The U.S. central plains region -- nicknamed Tornado Alley -- suffers the highest frequency of tornadoes in the world [source: Tarbuck]. Many of these twisters leave death, injury and destruction in their wake, but one stands in a class by itself.
Sweeping out from southeastern Missouri on March 18, 1925, the Tri-State Tornado careened across the southern tip of Illinois before dissipating in lower Indiana. Remarkably, these three locales lie 219 miles (352 kilometers) apart, and the tornado traveled this distance in just three and a half hours [source: SEMP].
Typical tornadoes measure 500 to 2,000 feet (150 to 600 meters) wide and move at a speed of about 30 mph (45 kph). Generous estimates suggest they travel an average of 6 miles (10 kilometers) before petering out [source: Tarbuck]. The Tri-State Tornado achieved an average speed of 62 mph (100 kph) and topped out at 73 mph (117 kph). It covered more than 36 times as much ground as an average tornado. Some eyewitnesses reported its path as nearly a mile wide [source: NOAA].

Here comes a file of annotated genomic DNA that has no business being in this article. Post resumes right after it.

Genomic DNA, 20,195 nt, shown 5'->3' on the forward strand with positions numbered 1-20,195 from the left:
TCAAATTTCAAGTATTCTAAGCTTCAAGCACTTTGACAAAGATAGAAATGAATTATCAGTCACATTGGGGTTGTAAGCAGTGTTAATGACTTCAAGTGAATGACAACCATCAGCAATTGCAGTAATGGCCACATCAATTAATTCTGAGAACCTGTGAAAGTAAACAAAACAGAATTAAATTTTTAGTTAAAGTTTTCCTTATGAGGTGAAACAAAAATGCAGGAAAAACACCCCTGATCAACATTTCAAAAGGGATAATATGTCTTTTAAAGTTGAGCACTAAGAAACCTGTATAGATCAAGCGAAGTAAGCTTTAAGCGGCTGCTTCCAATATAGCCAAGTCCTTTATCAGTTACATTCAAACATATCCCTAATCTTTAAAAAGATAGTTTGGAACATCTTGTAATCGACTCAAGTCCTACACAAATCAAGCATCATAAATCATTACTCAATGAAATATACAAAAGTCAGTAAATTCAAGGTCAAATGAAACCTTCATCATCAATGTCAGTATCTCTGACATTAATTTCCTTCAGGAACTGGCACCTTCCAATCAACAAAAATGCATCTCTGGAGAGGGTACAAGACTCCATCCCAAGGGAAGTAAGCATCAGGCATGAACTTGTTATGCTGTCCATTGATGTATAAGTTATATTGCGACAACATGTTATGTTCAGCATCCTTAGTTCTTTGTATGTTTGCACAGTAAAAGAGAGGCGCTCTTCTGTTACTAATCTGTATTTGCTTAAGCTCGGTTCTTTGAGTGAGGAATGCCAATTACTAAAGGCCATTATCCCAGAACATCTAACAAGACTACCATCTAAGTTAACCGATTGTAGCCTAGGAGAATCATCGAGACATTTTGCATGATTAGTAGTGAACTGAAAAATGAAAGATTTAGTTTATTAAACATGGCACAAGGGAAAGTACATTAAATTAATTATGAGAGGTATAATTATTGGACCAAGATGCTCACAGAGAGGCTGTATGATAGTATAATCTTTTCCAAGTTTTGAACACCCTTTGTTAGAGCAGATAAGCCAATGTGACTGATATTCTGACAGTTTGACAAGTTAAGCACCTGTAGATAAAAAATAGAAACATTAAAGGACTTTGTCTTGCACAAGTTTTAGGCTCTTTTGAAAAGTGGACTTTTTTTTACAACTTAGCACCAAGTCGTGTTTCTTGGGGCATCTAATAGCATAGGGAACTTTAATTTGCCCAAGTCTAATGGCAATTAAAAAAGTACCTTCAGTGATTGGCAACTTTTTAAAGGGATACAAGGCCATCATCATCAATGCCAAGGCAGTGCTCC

Scientists today wonder if the Tri-State Tornado instead might have been a family of tornadoes spawned by a massive supercell storm, which would account for both its extremity and for the remarkably straight path it followed for 183 of its 219 miles [source: NOAA].
All told, the EF5 storm killed 695 people, 234 of whom lived in the town of Murphysboro, Ill., thereby setting the grim record for the most fatalities incurred by a tornado in a single U.S. city. In total, 2,027 people sustained injuries from the tornado's passage, and 15,000 homes were destroyed. Entire towns were obliterated [source: SEMP].
Next, let's look at a more recent storm that the world won't soon forget.